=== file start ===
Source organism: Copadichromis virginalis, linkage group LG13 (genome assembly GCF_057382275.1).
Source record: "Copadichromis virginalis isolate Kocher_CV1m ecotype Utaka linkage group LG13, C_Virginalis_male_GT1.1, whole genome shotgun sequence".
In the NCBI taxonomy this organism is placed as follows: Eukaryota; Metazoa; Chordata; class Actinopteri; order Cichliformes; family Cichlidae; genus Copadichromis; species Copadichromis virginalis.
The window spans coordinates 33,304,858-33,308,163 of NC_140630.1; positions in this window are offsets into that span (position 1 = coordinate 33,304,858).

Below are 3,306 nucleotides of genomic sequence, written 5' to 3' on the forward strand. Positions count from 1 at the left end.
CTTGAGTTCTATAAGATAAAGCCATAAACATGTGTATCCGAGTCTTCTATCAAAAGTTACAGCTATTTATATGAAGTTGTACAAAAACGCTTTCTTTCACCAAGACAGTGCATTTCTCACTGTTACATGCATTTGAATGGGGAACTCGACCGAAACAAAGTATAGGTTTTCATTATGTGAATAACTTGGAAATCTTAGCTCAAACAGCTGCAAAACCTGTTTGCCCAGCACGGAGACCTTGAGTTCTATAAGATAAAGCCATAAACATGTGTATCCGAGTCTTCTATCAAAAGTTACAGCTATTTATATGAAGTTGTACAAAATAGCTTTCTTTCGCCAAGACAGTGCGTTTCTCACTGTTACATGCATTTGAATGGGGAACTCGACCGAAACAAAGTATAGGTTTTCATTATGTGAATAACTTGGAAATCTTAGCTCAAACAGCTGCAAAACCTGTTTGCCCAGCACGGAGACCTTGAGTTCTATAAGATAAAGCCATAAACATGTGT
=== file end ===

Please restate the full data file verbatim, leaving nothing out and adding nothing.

Source organism: Copadichromis virginalis, linkage group LG13 (genome assembly GCF_057382275.1).
Source record: "Copadichromis virginalis isolate Kocher_CV1m ecotype Utaka linkage group LG13, C_Virginalis_male_GT1.1, whole genome shotgun sequence".
In the NCBI taxonomy this organism is placed as follows: Eukaryota; Metazoa; Chordata; class Actinopteri; order Cichliformes; family Cichlidae; genus Copadichromis; species Copadichromis virginalis.
The window spans coordinates 33,304,858-33,308,163 of NC_140630.1; positions in this window are offsets into that span (position 1 = coordinate 33,304,858).

Below are 3,306 nucleotides of genomic sequence, written 5' to 3' on the forward strand. Positions count from 1 at the left end.
CTTGAGTTCTATAAGATAAAGCCATAAACATGTGTATCCGAGTCTTCTATCAAAAGTTACAGCTATTTATATGAAGTTGTACAAAAACGCTTTCTTTCACCAAGACAGTGCATTTCTCACTGTTACATGCATTTGAATGGGGAACTCGACCGAAACAAAGTATAGGTTTTCATTATGTGAATAACTTGGAAATCTTAGCTCAAACAGCTGCAAAACCTGTTTGCCCAGCACGGAGACCTTGAGTTCTATAAGATAAAGCCATAAACATGTGTATCCGAGTCTTCTATCAAAAGTTACAGCTATTTATATGAAGTTGTACAAAATAGCTTTCTTTCGCCAAGACAGTGCGTTTCTCACTGTTACATGCATTTGAATGGGGAACTCGACCGAAACAAAGTATAGGTTTTCATTATGTGAATAACTTGGAAATCTTAGCTCAAACAGCTGCAAAACCTGTTTGCCCAGCACGGAGACCTTGAGTTCTATAAGATAAAGCCATAAACATGTGT